The Path to Open Source: Venture Capitalism?
The impact of a venture capital investment in the decision
to release the source code for Principia.
by Liz Coolbaugh, December 3rd, 1998 (original article)
announcement that Digital Creations is releasing the source
code for its flagship product, Principia, was made at the Python
Conference last month and reported shortly thereafter in the Linux Weekly News. Since
then, we've been following up with Paul Everitt at Digital
Creations to find out how this decision came about and what the
results would be. Many interesting tidbits have cropped up as a
result. One that particularly interested us was the involvement
of the venture capital firm, Verticality
Investment Group, LLC (ViG), in the decision to release the
source code for Principia.
ViG's investment in Digital Creations was announced on
Shortly thereafter, the staff of Digital Creations got
together to discuss unification of Principia and Bobo. At that
time, Bobo was a free, open source web toolkit that gained rapid
popularity as being "the one toolkit that did it right."
Principia, a commercial product, is a mature and easy-to-use web
application development platform that allows applications to be
quickly constructed and managed through a web interface, without
requiring any actual code. It includes a simple HTML interface,
many pre-built web objects and an API for building additional web
objects, making Principia "useful right out of the box".
Digital Creations, a small, growing company, was finding it
difficult to have two primary products. Bobo and Principia "required
two separate messages to articulate, two different groups of
customers to nurture, two documentation efforts, two engineering
efforts, etc.", commented Paul Everitt. While Bobo was
popular, the company focus was on Principia. It made sense to
find ways to reduce duplication of effort.
Early discussion focused on creating a free, but closed source
"plugin" of Principia to use with Bobo. In discussing
the possibility with active members of their mailing lists, the
idea was found to be confusing and failed to achieve the goal of
unifying the Principia and Bobo products. The possibility of
making Principia open source was first mentioned by Jim Fulton,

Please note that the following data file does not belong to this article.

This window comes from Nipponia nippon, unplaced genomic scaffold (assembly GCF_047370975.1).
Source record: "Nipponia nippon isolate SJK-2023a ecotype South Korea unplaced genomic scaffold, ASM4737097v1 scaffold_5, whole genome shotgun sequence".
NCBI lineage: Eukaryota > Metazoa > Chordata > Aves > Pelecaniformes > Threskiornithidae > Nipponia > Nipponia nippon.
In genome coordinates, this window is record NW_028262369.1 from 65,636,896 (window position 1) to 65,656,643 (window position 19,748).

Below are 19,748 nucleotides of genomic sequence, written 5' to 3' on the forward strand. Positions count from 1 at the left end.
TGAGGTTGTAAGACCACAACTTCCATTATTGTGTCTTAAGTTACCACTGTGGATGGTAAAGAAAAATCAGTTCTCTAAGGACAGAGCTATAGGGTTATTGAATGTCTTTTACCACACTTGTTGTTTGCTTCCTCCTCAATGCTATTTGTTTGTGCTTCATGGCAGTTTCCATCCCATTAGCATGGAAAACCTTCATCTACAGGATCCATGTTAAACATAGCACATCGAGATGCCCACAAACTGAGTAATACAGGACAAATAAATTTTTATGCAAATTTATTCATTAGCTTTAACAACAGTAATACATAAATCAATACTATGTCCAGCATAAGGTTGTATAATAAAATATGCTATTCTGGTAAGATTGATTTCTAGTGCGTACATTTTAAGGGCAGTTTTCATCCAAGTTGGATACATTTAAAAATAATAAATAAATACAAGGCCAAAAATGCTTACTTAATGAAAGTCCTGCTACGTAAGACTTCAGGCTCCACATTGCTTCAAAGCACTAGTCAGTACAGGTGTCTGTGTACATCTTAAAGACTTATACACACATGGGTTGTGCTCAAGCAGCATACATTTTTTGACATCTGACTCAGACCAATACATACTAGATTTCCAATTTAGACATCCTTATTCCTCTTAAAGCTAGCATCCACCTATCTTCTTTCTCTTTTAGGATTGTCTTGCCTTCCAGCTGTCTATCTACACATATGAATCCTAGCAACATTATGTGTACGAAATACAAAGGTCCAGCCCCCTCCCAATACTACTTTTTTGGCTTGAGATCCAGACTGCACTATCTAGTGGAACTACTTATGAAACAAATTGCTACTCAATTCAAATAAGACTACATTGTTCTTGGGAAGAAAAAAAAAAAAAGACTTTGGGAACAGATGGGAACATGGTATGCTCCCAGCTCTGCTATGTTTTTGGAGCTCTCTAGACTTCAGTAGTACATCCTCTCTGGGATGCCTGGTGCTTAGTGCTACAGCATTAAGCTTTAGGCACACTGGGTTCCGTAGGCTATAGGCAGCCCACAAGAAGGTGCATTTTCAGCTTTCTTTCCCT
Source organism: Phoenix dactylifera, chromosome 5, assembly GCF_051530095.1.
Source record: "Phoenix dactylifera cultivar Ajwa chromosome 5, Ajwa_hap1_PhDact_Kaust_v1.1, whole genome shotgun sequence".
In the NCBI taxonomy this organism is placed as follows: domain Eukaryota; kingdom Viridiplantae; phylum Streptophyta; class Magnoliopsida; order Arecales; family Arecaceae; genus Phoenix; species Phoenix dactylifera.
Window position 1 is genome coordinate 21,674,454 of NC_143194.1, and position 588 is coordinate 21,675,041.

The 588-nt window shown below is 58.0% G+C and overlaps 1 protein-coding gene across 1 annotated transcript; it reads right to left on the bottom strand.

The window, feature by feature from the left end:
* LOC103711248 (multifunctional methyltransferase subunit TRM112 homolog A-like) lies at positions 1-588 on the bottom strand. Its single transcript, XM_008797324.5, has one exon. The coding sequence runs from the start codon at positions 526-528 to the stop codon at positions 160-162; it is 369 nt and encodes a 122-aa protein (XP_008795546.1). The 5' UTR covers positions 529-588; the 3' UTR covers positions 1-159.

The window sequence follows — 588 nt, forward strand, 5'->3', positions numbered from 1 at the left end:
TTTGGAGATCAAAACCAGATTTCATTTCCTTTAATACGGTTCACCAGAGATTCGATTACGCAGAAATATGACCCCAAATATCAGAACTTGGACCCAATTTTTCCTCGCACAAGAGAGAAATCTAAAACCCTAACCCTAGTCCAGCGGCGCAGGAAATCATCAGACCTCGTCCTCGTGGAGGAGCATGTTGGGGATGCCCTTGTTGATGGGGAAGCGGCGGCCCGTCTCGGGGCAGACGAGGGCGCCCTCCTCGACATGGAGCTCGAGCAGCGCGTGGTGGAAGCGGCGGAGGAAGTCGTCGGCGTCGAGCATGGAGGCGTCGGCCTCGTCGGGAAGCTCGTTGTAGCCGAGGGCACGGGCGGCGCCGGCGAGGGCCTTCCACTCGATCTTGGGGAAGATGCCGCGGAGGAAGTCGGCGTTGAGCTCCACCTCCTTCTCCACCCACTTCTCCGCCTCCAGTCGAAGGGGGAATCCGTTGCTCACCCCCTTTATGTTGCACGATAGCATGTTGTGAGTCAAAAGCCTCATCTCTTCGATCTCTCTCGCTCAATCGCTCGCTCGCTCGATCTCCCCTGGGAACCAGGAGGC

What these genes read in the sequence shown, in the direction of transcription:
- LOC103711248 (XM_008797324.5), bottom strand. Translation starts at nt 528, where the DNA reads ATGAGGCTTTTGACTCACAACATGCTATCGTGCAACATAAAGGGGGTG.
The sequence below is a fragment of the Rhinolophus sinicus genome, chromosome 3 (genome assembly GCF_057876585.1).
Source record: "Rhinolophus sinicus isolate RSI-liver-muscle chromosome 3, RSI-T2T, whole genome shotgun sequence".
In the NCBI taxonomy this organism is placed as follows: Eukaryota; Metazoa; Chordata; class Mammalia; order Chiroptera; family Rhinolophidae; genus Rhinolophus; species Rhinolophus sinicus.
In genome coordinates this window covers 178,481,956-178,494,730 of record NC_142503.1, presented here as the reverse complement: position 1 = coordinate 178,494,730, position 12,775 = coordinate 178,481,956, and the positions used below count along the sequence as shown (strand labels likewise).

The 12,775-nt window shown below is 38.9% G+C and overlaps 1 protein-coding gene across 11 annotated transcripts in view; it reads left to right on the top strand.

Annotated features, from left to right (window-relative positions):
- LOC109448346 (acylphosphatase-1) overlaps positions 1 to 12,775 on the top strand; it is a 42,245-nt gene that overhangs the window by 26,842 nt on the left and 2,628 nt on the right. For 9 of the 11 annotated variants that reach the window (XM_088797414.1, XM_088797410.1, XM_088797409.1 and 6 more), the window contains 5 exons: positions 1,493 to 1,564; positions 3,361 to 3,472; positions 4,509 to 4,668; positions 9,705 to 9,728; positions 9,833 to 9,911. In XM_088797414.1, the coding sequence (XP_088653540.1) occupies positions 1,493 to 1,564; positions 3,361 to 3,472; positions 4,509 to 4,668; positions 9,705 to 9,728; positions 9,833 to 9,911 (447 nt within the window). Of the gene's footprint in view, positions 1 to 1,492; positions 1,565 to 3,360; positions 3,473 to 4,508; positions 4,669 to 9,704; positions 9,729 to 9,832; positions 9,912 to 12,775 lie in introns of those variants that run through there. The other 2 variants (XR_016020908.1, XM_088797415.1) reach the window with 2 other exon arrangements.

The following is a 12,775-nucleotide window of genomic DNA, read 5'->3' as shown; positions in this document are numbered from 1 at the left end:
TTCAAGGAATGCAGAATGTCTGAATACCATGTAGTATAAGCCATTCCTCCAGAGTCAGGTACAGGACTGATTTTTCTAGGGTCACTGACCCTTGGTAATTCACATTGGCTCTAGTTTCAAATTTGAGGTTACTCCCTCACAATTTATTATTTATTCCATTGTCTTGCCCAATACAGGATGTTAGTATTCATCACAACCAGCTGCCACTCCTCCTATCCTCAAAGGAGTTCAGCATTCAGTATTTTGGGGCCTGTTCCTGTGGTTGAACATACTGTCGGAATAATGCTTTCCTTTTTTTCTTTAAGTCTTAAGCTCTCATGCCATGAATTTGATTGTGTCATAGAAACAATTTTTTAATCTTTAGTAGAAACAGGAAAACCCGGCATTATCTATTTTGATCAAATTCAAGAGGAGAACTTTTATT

CTO of Digital Creations. Paul tells of the mirth that evoked,
"We all kind of laughed and got back to the important stuff
-- bickering about the intellectual property value of the tree
Then Hadar Pedhazur, principal of ViG, the venture capitalist
firm that had invested in Digital Creations, took a hand. With
and experience, he sat down with Paul Everitt and staff and
led them through the process of determining exactly what made
their company valuable and how Principia fit into that process.
Several quotes made in the announcement of ViG's investment
clarify what value ViG saw when they chose to invest.
Digital Creations will use the funding to
significantly grow its consulting business. The company's
powerful Principia web application platform has been
developed over the last two years and used in high scale,
dynamic web sites for business applications. With this
software architecture, Digital Creations brings a significant
advantage in projects focused on time, value, and certainty
This quote makes it easy to compare the decision to release
the source code of Principia with the decision to release the
source for the Netscape web browser. In both cases, the actual
company revenues are then generated from vertical products and
services that work with the flagship products.
Hadar Pedhazur summed up this perspective by stating,
Digital Creations will emerge as a significant force
in the web application services market. Their architecture
resonates with how the web is now integral to the global
business community. Digital Creations is an aggressive,